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Association between abdominal obesity and fragility fractures among elderly Israeli women

Citation:

Ofir, O. ; Buch, A. ; Rouach, V. ; Goldsmith, R. ; Stern, N. ; Monsonego-Ornan, E. Association between abdominal obesity and fragility fractures among elderly Israeli women. Aging Clinical and Experimental Research 2019.

Abstract:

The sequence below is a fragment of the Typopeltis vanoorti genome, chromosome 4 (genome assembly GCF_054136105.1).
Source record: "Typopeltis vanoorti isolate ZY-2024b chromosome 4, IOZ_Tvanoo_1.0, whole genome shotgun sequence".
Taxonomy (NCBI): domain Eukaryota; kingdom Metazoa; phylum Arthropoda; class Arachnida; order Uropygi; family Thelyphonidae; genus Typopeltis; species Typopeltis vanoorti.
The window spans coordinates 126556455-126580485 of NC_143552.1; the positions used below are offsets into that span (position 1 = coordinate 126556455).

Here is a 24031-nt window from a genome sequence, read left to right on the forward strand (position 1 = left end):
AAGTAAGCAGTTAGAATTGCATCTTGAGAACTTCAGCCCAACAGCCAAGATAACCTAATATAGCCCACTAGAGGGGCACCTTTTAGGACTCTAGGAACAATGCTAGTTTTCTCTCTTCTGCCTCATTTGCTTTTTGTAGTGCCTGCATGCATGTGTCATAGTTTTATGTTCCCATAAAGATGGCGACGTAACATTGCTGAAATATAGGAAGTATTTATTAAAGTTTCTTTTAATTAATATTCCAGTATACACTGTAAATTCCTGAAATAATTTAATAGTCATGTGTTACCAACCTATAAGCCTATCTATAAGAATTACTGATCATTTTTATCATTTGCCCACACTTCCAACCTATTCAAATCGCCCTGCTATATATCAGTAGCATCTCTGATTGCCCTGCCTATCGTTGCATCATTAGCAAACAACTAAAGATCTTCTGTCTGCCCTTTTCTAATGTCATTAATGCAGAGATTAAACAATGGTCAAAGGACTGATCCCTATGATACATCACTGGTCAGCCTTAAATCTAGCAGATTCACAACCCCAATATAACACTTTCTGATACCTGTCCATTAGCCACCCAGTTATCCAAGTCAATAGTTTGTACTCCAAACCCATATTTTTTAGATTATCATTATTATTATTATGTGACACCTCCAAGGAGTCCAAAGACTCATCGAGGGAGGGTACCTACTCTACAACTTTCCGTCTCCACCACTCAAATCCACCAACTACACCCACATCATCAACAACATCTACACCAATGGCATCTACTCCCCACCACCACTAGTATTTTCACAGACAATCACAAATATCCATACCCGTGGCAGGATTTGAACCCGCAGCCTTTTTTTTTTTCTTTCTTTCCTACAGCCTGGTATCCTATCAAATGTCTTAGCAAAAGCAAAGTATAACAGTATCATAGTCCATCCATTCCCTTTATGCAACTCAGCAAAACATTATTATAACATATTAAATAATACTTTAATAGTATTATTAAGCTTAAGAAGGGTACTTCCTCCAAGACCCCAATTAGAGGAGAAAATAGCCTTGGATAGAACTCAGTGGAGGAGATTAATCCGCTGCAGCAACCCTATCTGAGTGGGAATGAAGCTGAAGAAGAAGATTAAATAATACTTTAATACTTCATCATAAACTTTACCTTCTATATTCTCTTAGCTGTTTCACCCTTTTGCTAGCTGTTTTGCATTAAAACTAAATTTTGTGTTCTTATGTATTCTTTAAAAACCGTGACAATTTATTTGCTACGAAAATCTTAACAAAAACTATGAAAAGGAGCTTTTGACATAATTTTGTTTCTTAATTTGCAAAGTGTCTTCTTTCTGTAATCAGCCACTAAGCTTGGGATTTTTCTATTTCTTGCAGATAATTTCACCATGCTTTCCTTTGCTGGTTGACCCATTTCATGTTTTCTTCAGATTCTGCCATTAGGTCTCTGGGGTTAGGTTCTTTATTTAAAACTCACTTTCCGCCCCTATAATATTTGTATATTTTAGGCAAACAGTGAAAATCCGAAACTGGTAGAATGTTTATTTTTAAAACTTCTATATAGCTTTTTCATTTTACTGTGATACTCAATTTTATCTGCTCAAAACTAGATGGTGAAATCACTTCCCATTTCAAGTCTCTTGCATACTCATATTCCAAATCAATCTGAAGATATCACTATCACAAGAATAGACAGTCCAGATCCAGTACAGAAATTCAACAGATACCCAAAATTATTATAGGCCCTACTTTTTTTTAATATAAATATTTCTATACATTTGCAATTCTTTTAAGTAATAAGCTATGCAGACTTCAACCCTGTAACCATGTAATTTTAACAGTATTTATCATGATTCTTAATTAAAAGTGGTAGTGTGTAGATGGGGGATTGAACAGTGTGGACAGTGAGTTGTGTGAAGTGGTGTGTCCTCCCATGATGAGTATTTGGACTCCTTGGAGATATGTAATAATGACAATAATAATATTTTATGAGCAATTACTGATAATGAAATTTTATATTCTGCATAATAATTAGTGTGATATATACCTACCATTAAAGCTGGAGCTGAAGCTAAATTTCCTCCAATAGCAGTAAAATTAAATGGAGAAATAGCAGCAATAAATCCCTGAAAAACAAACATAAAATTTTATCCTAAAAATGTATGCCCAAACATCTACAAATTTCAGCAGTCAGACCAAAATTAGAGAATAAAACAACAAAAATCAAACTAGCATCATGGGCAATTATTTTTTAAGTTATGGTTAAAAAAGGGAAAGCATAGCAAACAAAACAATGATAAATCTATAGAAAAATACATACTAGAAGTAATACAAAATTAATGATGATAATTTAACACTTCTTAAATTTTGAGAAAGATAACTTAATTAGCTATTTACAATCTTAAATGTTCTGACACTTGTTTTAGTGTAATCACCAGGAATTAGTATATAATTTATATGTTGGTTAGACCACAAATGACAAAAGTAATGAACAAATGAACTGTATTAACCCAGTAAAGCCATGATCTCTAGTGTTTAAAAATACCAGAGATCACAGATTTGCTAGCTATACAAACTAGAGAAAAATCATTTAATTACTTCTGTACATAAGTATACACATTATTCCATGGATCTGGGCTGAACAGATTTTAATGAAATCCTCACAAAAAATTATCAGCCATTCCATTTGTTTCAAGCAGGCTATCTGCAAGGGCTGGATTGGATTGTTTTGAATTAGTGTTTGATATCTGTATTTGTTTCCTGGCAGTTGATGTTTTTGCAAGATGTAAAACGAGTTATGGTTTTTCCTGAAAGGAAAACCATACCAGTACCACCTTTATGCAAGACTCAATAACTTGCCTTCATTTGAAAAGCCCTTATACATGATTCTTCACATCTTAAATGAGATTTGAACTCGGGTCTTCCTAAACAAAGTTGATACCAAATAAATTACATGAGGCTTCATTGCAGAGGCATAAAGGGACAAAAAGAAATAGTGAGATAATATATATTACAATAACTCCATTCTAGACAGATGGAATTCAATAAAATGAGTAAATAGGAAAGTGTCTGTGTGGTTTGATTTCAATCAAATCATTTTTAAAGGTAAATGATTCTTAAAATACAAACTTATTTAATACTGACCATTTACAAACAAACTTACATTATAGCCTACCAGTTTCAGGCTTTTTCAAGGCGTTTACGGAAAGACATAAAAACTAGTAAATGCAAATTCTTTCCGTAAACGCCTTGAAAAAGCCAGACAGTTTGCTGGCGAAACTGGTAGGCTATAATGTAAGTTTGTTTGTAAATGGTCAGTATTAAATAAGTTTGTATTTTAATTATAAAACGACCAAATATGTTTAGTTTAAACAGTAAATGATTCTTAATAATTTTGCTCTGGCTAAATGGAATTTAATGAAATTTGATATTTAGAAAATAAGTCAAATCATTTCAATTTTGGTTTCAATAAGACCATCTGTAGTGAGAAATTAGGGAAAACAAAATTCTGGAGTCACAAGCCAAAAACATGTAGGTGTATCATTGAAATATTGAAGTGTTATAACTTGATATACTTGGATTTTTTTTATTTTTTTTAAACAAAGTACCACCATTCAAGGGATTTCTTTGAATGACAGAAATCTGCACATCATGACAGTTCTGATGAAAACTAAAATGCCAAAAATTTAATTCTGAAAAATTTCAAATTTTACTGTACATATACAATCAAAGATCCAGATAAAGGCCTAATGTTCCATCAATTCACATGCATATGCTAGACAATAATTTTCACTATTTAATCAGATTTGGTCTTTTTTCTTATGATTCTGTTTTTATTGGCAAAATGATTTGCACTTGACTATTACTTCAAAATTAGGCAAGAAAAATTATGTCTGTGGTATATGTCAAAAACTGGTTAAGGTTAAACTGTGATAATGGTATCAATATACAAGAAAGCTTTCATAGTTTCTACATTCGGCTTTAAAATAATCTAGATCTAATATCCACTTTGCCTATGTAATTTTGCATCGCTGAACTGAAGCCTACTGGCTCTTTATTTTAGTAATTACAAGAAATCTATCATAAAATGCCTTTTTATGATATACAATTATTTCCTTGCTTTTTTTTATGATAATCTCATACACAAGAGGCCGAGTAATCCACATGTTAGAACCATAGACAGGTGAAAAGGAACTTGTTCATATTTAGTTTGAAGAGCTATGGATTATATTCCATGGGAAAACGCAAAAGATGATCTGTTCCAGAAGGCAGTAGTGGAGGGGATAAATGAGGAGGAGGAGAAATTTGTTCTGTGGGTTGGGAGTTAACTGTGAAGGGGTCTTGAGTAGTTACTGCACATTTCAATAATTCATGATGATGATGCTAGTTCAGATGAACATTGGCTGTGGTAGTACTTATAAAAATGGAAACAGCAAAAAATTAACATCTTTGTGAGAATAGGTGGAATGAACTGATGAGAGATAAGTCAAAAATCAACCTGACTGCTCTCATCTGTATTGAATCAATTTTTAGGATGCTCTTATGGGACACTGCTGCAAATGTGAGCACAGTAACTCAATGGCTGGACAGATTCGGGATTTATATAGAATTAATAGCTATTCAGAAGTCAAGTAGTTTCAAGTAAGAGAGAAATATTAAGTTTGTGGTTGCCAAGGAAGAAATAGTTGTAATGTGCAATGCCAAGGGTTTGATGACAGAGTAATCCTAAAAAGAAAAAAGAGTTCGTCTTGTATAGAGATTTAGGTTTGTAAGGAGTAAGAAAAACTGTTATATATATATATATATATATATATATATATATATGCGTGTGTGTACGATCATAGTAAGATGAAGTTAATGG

Background: Obesity has been traditionally viewed as a protective factor for fractures. Recent studies have challenged this concept, particularly regarding abdominal obesity. We aimed to investigate the association between abdominal obesity, body mass index (BMI) and fragility fractures prevalence in a sample of community-dwelling elderly Israeli women. Methods: The data in this cross-sectional study were based on ‘Mabat Zahav’—a survey of a nationally representative sample of elderly Israelis. The study population included 669 women. Data on fragility fractures site and circumstances were self-reported, and height, weight, waist and calf circumferences were measured. Waist circumference (WC) variable was divided into tertiles: < 88 cm, 88–99 cm and > 99 cm. Results: Sixty-five women reported fragility fractures (14 hip fractures, 18 vertebral fractures and 39 wrist fractures). Mean age was 73.9 ± 5.9 years, mean BMI was 29.9 ± 5 kg/m2 and mean WC was 93.9 ± 12 cm. While BMI was not associated with osteoporotic fractures, abdominal obesity (WC > 88 cm) was positively associated with fragility fractures, independently of age, smoking, physical activity [middle and high WC tertiles 3.15 (95% CI 1.41–7.02), 2.78 (95% CI 1.05–7.31), respectively]. Conclusions: Among this sample of elderly women, abdominal obesity was positively associated with fragility fractures, independently of age, smoking, physical activity and BMI. Waist circumference, an easily measured anthropometric indicator, may be useful for assessing the risk of fragility fractures in elderly women, particularly among those with normal or high BMI—a vast population which has been traditionally considered as having lower fracture risk. © 2019, Springer Nature Switzerland AG.

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